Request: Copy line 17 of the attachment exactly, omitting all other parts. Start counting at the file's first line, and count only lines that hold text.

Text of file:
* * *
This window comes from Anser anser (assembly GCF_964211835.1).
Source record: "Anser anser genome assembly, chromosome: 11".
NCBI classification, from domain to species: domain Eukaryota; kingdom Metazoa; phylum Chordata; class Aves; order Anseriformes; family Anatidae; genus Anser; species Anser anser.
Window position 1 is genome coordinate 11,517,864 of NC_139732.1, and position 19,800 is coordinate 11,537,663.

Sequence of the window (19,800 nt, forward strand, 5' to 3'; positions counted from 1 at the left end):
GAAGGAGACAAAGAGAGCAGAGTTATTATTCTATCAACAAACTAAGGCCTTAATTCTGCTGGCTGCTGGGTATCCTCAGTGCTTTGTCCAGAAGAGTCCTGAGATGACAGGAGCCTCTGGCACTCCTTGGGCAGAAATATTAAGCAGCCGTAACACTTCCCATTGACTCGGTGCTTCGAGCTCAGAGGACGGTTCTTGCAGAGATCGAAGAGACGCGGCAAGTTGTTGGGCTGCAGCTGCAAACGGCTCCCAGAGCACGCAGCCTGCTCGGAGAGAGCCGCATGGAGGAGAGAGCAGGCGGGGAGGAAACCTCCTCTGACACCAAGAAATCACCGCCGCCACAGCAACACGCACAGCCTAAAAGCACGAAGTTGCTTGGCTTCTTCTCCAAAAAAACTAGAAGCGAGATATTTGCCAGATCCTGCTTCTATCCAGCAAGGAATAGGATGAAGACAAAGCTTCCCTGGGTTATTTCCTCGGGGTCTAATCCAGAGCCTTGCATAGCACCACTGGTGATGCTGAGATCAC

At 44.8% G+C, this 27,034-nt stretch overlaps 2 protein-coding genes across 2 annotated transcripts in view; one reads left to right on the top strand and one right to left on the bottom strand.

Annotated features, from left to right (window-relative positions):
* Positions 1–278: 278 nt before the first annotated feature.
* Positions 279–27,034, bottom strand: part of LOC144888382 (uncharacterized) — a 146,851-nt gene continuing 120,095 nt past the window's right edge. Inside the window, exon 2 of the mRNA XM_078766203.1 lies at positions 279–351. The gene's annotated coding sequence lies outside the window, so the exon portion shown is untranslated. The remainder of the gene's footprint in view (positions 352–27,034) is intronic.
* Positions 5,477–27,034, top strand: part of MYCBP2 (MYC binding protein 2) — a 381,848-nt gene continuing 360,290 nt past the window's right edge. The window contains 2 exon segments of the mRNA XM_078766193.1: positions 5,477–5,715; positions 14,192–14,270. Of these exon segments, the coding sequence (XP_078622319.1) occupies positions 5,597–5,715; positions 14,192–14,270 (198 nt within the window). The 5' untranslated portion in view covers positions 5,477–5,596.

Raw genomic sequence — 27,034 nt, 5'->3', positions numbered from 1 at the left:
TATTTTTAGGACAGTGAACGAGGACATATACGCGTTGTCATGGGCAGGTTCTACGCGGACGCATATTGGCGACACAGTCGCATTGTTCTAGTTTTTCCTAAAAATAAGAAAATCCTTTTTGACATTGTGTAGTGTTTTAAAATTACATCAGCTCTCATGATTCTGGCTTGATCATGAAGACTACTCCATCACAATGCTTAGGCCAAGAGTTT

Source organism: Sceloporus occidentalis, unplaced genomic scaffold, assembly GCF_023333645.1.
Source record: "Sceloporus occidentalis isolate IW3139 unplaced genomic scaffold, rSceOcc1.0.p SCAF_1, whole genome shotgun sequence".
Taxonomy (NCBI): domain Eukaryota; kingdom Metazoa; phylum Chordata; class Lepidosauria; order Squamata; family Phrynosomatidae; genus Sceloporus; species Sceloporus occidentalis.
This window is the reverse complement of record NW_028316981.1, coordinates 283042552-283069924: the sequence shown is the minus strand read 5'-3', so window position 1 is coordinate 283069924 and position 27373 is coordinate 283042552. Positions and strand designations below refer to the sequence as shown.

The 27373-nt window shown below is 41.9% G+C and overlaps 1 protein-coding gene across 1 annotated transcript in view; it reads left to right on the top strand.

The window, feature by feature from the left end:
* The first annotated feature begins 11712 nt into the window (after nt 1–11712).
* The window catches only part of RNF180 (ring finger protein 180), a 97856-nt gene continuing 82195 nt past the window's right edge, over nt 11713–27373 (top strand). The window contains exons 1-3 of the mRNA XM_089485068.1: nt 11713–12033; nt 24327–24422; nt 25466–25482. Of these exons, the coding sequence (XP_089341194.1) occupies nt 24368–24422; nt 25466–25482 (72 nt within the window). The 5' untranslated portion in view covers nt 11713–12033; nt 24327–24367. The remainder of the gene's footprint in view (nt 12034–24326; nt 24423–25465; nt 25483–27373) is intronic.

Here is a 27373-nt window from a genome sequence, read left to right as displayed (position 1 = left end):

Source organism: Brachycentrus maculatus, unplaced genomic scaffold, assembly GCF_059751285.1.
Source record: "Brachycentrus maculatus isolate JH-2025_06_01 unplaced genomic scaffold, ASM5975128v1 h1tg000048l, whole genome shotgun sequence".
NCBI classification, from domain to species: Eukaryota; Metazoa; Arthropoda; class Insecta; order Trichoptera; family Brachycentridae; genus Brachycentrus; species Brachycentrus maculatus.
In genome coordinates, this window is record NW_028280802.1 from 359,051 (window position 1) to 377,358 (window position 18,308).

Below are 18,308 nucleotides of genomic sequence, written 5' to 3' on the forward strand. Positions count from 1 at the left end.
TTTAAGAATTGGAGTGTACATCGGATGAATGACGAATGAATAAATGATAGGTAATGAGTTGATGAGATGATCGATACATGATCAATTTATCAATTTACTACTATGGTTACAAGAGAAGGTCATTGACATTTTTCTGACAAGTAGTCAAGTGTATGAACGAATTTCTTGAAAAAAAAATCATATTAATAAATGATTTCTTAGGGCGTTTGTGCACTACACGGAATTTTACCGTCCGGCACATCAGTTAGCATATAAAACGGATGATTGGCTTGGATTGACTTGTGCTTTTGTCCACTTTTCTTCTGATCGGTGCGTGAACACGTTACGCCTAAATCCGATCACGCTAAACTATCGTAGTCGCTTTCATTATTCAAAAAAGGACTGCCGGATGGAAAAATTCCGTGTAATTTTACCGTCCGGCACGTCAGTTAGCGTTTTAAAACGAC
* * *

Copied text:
This window is the reverse complement of record NW_028316981.1, coordinates 283042552-283069924: the sequence shown is the minus strand read 5'-3', so window position 1 is coordinate 283069924 and position 27373 is coordinate 283042552. Positions and strand designations below refer to the sequence as shown.